Original date of publication: 1960
My edition: 2006 (Virago)
Why I decided to read:
How I acquired my copy: Amazon, October 2011
The Infernal World of Branwell Bronte is a brief biography of the least-known of the Bronte siblings: Charlotte, Emily, and Anne’s brother Branwell, believed by his sisters to be the most brilliant of all the siblings. Born the only boy in a family of girls, a lot was expected of Branwell; but tied down by his imagination, which he fueled into the fictional world of Angria, a lack of job prospects, a disastrous affair, and a drug addiction, he died at the young age of 31 and was eventually eclipsed by his sisters. Yet Branwell was a moderately good poet and artist.
In this short biography, Du Maurier draws from Branwell’s poems, prose, and letters to giver her reader more of an idea of what he was like. And yet, it’s hard to know, trapped as he was in his own “infernal world,” a phrase that Du Maurier uses way too many times in the book but which is as good as any to describe how much Branwell’s mind disturbed him. It’s hard to get a good idea of what any of the Bronte siblings was like, since they were so introverted, but Du Maurier does a good job here of painting a rough portrait. I liked the fact that she addressed the rumors that Branwell helped to author Wuthering Heights. Branwell was a highly imaginative and emotional person, and its possible that he might have contributed ideas for it.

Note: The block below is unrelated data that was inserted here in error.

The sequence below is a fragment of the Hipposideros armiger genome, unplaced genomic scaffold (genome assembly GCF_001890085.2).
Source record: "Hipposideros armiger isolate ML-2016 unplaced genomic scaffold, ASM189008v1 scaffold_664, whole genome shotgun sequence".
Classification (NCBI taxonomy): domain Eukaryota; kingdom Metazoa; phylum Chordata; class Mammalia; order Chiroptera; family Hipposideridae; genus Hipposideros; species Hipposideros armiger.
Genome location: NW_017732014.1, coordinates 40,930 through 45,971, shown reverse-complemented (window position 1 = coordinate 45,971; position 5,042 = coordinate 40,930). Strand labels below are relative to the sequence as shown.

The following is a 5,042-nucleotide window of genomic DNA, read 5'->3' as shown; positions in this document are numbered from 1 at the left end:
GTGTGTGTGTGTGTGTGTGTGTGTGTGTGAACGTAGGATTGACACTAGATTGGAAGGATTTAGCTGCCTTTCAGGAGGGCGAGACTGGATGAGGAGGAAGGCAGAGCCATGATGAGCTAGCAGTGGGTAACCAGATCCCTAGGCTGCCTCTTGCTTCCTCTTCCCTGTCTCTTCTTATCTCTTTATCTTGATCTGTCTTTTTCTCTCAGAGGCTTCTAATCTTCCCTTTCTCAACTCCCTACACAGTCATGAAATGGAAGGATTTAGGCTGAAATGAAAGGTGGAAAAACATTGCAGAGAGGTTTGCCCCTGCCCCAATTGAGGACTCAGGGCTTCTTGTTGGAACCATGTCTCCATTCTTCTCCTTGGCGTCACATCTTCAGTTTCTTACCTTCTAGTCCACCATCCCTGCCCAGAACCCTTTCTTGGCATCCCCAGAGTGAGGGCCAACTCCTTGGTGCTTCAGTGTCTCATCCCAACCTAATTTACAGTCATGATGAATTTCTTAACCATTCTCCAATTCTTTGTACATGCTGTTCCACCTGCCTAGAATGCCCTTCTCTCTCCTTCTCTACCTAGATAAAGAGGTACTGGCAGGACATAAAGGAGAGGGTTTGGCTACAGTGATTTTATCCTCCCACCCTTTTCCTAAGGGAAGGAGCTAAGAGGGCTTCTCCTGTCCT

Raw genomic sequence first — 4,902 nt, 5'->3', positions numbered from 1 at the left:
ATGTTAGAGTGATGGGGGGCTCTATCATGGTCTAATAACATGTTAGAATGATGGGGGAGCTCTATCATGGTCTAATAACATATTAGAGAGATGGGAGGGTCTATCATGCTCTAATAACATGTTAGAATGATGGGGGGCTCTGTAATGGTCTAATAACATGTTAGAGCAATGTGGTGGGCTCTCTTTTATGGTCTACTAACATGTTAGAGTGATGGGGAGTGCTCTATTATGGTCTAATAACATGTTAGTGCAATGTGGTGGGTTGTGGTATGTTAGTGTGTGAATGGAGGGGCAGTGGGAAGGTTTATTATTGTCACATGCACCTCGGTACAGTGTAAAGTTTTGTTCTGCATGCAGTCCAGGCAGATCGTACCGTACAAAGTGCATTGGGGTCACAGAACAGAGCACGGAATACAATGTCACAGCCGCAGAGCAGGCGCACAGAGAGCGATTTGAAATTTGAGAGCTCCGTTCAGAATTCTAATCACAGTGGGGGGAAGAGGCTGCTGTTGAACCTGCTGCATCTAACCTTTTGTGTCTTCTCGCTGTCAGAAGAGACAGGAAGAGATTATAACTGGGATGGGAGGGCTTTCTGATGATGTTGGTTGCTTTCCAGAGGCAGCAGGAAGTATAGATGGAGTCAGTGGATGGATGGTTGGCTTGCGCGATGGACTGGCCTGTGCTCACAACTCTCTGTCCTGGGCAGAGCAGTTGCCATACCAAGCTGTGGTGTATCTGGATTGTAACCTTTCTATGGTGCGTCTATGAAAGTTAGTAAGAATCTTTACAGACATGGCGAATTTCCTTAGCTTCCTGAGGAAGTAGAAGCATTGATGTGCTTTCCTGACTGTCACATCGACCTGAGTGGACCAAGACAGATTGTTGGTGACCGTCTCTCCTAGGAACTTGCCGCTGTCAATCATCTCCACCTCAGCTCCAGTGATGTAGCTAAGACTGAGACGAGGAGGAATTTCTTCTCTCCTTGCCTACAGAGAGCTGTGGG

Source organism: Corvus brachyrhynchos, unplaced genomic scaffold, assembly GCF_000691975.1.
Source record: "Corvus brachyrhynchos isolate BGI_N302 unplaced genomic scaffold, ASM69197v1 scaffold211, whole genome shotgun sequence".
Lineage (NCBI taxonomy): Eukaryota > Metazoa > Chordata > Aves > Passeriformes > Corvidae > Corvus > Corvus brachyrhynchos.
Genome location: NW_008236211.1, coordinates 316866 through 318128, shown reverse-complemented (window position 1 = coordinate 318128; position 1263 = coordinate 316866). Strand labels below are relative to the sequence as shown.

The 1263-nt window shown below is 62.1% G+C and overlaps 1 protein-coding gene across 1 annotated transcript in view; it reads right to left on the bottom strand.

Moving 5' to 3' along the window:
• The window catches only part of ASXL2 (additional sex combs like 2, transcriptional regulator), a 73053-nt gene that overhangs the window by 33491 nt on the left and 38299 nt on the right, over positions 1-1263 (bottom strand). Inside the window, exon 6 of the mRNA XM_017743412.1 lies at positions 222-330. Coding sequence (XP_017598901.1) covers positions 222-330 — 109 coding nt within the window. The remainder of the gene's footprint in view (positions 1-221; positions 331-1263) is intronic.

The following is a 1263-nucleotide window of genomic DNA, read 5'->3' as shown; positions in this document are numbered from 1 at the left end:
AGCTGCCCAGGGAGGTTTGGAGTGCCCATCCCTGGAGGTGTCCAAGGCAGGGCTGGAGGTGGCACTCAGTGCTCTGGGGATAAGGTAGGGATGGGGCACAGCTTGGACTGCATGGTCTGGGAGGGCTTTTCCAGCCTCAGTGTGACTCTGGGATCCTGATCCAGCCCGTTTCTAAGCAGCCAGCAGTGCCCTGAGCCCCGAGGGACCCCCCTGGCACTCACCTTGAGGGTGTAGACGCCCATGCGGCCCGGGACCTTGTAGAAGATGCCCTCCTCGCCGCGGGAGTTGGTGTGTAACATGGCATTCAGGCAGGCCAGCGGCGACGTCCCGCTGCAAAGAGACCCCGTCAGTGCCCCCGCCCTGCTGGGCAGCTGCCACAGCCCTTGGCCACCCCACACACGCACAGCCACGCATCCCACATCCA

I think, though, that there’s a lot of speculation, especially over what happened at Thorp Green with his dismissal from the Robinsons’ employ. Du Maurier hints at, but does not say explicitly or prove, inappropriate behavior on the part of Branwell towards the Robinsons’ son Edmond. But since Du Maurier only hints at it, the reader is left to come to her own conclusions about what she might have meant—a sexual relationship? Or did Branwell allow Edmund to see him under the influence of drugs? Despite the ambiguity of this point, I did like the way that she portrayed Emily Bronte, my favorite of the sisters—aloof, undemonstrative, often misunderstood by those who didn’t know her well.